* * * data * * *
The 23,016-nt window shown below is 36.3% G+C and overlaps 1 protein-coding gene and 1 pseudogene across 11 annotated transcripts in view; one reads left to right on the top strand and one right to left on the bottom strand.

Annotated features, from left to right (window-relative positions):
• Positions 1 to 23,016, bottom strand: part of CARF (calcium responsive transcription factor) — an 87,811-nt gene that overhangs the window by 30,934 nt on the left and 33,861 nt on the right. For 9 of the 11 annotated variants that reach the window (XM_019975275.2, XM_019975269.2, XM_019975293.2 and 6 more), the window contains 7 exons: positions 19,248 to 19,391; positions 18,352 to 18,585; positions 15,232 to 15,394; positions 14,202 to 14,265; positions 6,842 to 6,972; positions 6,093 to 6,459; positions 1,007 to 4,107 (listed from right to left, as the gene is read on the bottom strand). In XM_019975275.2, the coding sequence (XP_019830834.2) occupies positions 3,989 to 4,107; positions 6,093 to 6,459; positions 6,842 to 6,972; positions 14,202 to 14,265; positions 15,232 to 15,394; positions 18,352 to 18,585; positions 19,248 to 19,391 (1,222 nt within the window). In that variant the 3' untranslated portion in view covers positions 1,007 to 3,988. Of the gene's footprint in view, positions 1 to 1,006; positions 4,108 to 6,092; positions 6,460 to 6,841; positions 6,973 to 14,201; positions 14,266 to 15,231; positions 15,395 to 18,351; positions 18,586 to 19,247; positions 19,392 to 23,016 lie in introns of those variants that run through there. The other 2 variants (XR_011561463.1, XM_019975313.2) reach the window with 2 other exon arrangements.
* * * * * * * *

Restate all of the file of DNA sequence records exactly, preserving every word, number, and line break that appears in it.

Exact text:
The 23,016-nt window shown below is 36.3% G+C and overlaps 1 protein-coding gene and 1 pseudogene across 11 annotated transcripts in view; one reads left to right on the top strand and one right to left on the bottom strand.

Annotated features, from left to right (window-relative positions):
• Positions 1 to 23,016, bottom strand: part of CARF (calcium responsive transcription factor) — an 87,811-nt gene that overhangs the window by 30,934 nt on the left and 33,861 nt on the right. For 9 of the 11 annotated variants that reach the window (XM_019975275.2, XM_019975269.2, XM_019975293.2 and 6 more), the window contains 7 exons: positions 19,248 to 19,391; positions 18,352 to 18,585; positions 15,232 to 15,394; positions 14,202 to 14,265; positions 6,842 to 6,972; positions 6,093 to 6,459; positions 1,007 to 4,107 (listed from right to left, as the gene is read on the bottom strand). In XM_019975275.2, the coding sequence (XP_019830834.2) occupies positions 3,989 to 4,107; positions 6,093 to 6,459; positions 6,842 to 6,972; positions 14,202 to 14,265; positions 15,232 to 15,394; positions 18,352 to 18,585; positions 19,248 to 19,391 (1,222 nt within the window). In that variant the 3' untranslated portion in view covers positions 1,007 to 3,988. Of the gene's footprint in view, positions 1 to 1,006; positions 4,108 to 6,092; positions 6,460 to 6,841; positions 6,973 to 14,201; positions 14,266 to 15,231; positions 15,395 to 18,351; positions 18,586 to 19,247; positions 19,392 to 23,016 lie in introns of those variants that run through there. The other 2 variants (XR_011561463.1, XM_019975313.2) reach the window with 2 other exon arrangements.